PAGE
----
When I started reading Pico Iyer’s Cuba and the night I had not expected it to be one of those books, I would read a few pages of and then finish a whole other book before coming back to it. His other book, Lady and the Monk which read in a similar vein – a sort of fictional love story – was an engrossing read from start to finish. This book is engrossing too but there is just something missing in the endless agonizing of the protagonist in sorting out his feelings for his lady love. Move on and stop being such a first world bastard, you feel like screaming.
The first diversion was with the late Stieg Larsson’s The Girl with the Dragon Tattoo. The book’s reputation had reached me before the book. The cover also tantalizingly promised that it was several layers more complex than the ordinary thriller. Which it definitely is, with its patiently drawn out story, characterization and a potent female protagonist that made me wonder when was the last time I had come across such a powerful, disturbed female character. Personally though, I thought that Larsson’s real skill is in describing. With every word, he managed to paint vivid images of Sweden in my head till I could feel the cold in my bones and see the blond heads bobbing in the street. A good read for a long rainy weekend.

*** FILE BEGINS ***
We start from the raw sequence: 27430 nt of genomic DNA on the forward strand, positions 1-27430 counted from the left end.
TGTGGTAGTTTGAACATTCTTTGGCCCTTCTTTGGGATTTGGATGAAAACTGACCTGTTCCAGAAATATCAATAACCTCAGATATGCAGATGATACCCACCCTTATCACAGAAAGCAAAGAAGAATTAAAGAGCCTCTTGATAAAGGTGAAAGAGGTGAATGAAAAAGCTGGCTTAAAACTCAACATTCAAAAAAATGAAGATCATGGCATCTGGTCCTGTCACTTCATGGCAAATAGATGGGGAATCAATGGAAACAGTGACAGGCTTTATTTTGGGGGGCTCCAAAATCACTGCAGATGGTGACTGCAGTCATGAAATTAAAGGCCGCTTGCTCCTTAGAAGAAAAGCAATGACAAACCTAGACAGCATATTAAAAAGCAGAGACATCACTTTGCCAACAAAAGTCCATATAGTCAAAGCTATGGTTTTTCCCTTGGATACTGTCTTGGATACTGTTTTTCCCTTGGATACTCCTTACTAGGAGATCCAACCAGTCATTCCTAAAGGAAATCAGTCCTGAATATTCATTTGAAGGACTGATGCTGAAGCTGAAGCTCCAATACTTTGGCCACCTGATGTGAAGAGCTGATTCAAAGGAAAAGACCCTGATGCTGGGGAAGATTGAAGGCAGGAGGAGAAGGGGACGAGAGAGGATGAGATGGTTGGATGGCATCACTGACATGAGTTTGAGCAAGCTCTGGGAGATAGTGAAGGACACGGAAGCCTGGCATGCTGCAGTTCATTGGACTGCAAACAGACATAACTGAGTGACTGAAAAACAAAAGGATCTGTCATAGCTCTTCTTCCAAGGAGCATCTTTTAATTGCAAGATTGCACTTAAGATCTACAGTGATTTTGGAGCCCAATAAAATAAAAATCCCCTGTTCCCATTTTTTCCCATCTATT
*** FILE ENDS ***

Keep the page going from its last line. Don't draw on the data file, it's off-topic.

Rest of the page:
The next meandering was into John Grogan’s Marley and me. The book chronicles the life of Marley the dog, who becomes a valued member of the Grogan family. It made me smile a lot and also secretly thank heavens for never having been tempted to own a dog. It is just too much effort! The only complaint was the long drawn out chapters on Marley’s last years of suffering, something incongruous with the cheerful tone of the rest of the book.
This was followed by a few more pages turned in Cuba and the night before jumping into Samanth Subramaniam’s excellent debut novel Following Fish. The essays cover a range of experiences associated with fishes – be it eating it for pleasure, or consuming it as a medicine or having it as an aside while drinking alcohol. For a country with a coastline as large as ours and a fish eating culture as predominant as our, I don’t remember having come across a book covering this topic. That and Subramaniam's ability to suddenly delight with a neat turn of phrase, makes this one quite charming.
I suspect I will leap into a couple of more books before finally wrapping up Iyer. I must admit though that I have quite enjoyed the parlay into all the books and somehow the guilt from knowing I am ignoring Iyer is making the interludes all the more delicious.